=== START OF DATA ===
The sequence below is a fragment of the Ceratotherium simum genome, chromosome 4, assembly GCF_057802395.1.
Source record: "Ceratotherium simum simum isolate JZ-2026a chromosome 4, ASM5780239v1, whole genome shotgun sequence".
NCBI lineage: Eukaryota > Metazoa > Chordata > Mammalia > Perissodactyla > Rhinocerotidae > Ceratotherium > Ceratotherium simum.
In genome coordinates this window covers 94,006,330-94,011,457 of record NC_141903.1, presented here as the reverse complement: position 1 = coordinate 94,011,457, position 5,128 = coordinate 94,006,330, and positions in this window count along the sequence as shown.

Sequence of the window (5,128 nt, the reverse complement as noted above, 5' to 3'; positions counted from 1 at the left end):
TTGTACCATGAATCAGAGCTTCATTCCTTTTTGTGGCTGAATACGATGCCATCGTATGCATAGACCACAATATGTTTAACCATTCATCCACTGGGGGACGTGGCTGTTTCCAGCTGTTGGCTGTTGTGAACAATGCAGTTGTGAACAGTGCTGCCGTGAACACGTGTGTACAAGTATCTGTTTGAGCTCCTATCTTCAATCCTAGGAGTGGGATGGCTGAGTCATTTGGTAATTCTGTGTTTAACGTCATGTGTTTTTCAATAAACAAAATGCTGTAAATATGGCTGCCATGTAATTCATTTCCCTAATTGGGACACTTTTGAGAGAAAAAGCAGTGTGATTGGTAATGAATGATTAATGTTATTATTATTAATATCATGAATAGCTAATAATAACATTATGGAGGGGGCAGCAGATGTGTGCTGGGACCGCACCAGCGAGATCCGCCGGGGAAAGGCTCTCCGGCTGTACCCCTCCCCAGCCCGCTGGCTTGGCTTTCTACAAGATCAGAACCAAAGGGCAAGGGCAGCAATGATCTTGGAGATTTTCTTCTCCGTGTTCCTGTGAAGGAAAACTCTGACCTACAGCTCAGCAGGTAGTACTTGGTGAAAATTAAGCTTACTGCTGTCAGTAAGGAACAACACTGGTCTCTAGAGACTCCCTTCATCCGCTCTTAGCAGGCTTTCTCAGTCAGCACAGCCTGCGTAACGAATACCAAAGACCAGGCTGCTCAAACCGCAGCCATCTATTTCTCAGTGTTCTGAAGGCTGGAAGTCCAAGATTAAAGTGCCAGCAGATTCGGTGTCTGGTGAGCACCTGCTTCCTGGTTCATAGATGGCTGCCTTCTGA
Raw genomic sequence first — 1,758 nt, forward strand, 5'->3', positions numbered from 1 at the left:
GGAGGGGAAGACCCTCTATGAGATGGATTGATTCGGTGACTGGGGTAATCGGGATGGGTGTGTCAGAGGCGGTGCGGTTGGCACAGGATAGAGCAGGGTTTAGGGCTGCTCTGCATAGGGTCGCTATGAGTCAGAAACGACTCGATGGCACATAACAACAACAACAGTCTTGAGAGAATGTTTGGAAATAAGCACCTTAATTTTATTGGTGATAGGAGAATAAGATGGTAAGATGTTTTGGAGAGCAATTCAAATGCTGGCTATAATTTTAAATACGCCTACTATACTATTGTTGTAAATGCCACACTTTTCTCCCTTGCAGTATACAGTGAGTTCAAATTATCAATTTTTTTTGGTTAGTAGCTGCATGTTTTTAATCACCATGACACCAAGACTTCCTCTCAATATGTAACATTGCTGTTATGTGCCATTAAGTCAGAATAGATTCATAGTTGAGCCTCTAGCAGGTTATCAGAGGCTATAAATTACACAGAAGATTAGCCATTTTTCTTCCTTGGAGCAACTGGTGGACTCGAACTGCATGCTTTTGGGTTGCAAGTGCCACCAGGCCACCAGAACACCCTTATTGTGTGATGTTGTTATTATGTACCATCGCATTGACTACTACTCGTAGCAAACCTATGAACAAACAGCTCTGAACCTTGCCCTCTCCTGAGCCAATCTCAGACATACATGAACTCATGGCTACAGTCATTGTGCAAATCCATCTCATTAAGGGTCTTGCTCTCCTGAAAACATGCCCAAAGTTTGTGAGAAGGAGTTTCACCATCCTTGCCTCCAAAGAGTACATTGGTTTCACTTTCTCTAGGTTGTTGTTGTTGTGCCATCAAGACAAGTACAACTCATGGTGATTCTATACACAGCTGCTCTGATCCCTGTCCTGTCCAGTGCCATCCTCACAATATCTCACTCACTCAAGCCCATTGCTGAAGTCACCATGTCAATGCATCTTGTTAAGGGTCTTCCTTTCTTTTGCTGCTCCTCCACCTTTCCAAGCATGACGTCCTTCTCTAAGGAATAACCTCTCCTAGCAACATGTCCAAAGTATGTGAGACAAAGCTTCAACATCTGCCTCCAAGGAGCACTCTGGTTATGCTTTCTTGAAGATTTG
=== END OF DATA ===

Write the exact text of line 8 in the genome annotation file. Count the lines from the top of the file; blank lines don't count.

GGAGGGGAAGACCCTCTATGAGATGGATTGATTCGGTGACTGGGGTAATCGGGATGGGTGTGTCAGAGGCGGTGCGGTTGGCACAGGATAGAGCAGGGTTTAGGGCTGCTCTGCATAGGGTCGCTATGAGTCAGAAACGACTCGATGGCACATAACAACAACAACAGTCTTGAGAGAATGTTTGGAAATAAGCACCTTAATTTTATTGGTGATAGGAGAATAAGATGGTAAGATGTTTTGGAGAGCAATTCAAATGCTGGCTATAATTTTAAATACGCCTACTATACTATTGTTGTAAATGCCACACTTTTCTCCCTTGCAGTATACAGTGAGTTCAAATTATCAATTTTTTTTGGTTAGTAGCTGCATGTTTTTAATCACCATGACACCAAGACTTCCTCTCAATATGTAACATTGCTGTTATGTGCCATTAAGTCAGAATAGATTCATAGTTGAGCCTCTAGCAGGTTATCAGAGGCTATAAATTACACAGAAGATTAGCCATTTTTCTTCCTTGGAGCAACTGGTGGACTCGAACTGCATGCTTTTGGGTTGCAAGTGCCACCAGGCCACCAGAACACCCTTATTGTGTGATGTTGTTATTATGTACCATCGCATTGACTACTACTCGTAGCAAACCTATGAACAAACAGCTCTGAACCTTGCCCTCTCCTGAGCCAATCTCAGACATACATGAACTCATGGCTACAGTCATTGTGCAAATCCATCTCATTAAGGGTCTTGCTCTCCTGAAAACATGCCCAAAGTTTGTGAGAAGGAGTTTCACCATCCTTGCCTCCAAAGAGTACATTGGTTTCACTTTCTCTAGGTTGTTGTTGTTGTGCCATCAAGACAAGTACAACTCATGGTGATTCTATACACAGCTGCTCTGATCCCTGTCCTGTCCAGTGCCATCCTCACAATATCTCACTCACTCAAGCCCATTGCTGAAGTCACCATGTCAATGCATCTTGTTAAGGGTCTTCCTTTCTTTTGCTGCTCCTCCACCTTTCCAAGCATGACGTCCTTCTCTAAGGAATAACCTCTCCTAGCAACATGTCCAAAGTATGTGAGACAAAGCTTCAACATCTGCCTCCAAGGAGCACTCTGGTTATGCTTTCTTGAAGATTTG